I didn’t get it. I was one of those Guardian readers for whom this really wasn’t. I understand the praise which has been lavished on it – it’s written by Charlie (‘Being John Malkovich’/’Eternal Sunshine of the Spotless Mind’) Kaufman after all, but this came across to me as a self-indulgent piece of clap trap. It’s not without its merits – the central character is played by Philip Seymour Hoffman, one of the best male film leads of this generation, and he presents a credible everyman, dragged down by life’s futility and an inability in middle age to renew his joi de vivre. The film initially loosely parallels his character’s staging of Death of a Salesman – what has he achieved with his life, other than chronic illness, hypochondria and a failed relationship? That his wife (Catherine Keener) in turn refuses to support him in his greatest (yet least inspirational) hour should open up an interesting juxtaposition of play and film, but her sudden departure instead fires the film off into surrealism and directorial flights of fancy about the nature of time, life and death. I won’t say it isn’t interesting or occasionally funny, it’s too smart for that, but it is horribly self-indulgent at the same time.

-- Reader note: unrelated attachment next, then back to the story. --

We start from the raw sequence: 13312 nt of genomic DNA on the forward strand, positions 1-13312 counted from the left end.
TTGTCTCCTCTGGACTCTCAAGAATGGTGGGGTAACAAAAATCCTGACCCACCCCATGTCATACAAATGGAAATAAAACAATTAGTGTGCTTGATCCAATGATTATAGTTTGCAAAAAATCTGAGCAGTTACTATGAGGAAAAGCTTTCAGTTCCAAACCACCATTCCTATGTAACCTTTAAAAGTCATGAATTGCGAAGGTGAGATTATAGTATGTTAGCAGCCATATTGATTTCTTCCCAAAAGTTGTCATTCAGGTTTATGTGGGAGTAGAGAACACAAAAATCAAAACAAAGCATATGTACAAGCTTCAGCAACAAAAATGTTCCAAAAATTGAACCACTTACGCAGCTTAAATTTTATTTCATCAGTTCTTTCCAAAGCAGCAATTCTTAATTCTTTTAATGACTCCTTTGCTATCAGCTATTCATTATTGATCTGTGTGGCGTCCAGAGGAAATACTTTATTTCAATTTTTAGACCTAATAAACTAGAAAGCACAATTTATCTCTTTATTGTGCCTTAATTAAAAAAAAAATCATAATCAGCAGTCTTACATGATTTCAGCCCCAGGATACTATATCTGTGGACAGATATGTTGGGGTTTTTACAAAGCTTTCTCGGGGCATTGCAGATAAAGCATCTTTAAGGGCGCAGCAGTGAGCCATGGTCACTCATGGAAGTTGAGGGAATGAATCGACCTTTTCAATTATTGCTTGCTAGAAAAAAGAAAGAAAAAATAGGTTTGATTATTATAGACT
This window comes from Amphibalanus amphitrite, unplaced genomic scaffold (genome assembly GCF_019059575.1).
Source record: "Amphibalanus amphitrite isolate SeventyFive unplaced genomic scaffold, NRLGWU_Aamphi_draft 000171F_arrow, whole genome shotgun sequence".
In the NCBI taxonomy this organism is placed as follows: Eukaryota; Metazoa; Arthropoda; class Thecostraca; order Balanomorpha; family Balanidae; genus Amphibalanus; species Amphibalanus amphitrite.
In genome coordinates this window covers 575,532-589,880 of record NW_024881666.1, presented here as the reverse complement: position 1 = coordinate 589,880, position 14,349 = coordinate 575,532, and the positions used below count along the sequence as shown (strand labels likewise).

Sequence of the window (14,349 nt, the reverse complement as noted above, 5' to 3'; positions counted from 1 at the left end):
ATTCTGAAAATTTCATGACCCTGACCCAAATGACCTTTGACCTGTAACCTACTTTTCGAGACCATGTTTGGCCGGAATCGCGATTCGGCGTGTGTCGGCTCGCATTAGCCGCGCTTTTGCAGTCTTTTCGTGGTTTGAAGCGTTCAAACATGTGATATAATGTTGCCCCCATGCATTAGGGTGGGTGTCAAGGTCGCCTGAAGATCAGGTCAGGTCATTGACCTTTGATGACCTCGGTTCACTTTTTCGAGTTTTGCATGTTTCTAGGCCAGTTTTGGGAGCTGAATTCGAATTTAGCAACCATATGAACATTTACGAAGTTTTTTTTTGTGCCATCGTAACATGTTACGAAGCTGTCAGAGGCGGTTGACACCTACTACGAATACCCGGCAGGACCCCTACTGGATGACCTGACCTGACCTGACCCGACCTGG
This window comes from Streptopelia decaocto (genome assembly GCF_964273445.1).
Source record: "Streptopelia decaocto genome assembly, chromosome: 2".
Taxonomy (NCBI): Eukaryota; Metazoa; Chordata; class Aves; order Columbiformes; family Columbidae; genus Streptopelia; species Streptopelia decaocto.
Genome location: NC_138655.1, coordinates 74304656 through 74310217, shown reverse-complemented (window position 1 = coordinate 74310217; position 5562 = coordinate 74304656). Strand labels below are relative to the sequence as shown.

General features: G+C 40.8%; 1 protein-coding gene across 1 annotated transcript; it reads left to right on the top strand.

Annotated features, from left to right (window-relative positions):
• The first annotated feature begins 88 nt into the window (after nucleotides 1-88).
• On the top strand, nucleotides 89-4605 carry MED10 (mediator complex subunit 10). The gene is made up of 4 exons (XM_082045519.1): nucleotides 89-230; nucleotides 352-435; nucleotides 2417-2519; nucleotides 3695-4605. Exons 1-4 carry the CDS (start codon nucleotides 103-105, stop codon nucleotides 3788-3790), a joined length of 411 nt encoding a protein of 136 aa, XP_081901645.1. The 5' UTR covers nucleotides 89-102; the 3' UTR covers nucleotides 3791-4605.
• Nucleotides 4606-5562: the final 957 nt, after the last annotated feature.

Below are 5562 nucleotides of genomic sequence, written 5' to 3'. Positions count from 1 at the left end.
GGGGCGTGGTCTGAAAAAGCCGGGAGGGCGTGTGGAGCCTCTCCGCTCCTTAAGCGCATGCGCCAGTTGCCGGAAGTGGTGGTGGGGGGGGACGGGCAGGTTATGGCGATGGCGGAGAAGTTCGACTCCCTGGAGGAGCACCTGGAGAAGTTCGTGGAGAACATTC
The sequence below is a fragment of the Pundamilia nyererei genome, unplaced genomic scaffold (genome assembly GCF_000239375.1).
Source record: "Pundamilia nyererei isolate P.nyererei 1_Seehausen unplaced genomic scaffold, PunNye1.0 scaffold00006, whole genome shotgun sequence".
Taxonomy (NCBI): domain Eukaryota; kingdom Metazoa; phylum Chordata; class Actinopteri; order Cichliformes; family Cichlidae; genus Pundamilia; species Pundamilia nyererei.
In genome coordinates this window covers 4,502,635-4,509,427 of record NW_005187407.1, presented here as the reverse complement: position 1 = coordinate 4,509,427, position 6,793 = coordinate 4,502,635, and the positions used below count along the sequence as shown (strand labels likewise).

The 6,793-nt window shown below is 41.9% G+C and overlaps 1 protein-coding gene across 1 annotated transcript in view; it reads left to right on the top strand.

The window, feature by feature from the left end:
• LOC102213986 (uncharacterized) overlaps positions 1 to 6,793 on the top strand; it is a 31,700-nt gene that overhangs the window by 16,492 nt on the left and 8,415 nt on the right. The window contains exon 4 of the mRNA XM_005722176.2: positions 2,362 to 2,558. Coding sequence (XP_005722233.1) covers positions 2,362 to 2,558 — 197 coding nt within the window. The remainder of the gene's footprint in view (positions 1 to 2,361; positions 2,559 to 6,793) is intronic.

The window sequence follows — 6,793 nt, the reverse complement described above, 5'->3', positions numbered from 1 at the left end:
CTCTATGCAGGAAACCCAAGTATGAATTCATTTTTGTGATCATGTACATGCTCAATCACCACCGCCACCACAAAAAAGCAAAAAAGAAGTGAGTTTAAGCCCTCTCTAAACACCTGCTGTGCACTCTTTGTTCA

Ultimately I have no idea what this film was about or why I watched it, and it’s left me feeling cold and somewhat annoyed. That despite some wonderful David Lynchian elements like Samantha Morton’s burning house, and indeed all of Hoffman’s strange relationships and the way they bounce forward and backward through time, when he does not. There’s a point sadly however where this stops being cute and intriguing and just becomes annoying, particularly when Hoffman stages the biggest play of all time – that of his life, and has actors initially shadowing, then mirroring, then replacing him in his own life. What Kaufman’s trying to say here isn’t clear, and it takes a very long time and gets very hallucinatory indeed for him to milk whatever the point is. For me it’s a waste of at least the last hour, with increasing doom, gloom, unclear symbolism and it constantly reminded me of ‘The Science of Sleep’ by Kaufman collaborator Michel Gondry. I couldn’t fathom (or enjoy) that film’s dreamy mindscape either, both writing/directing efforts similarly unconstrained by the otherwise restraining influence of collaborators. This one’s for Kaufman purists only, although Peter Bradshaw’s argument in the Guardian is probably right: you’ll think it either a masterpiece or a massively dysfunctional act of self-indulgence and self-laceration. I was left feeling that someone had forcibly shoved an acid tab into my head. 4/10 (but only because I gave 3/10 to the execrable Tormented which probably did deserve 1/10)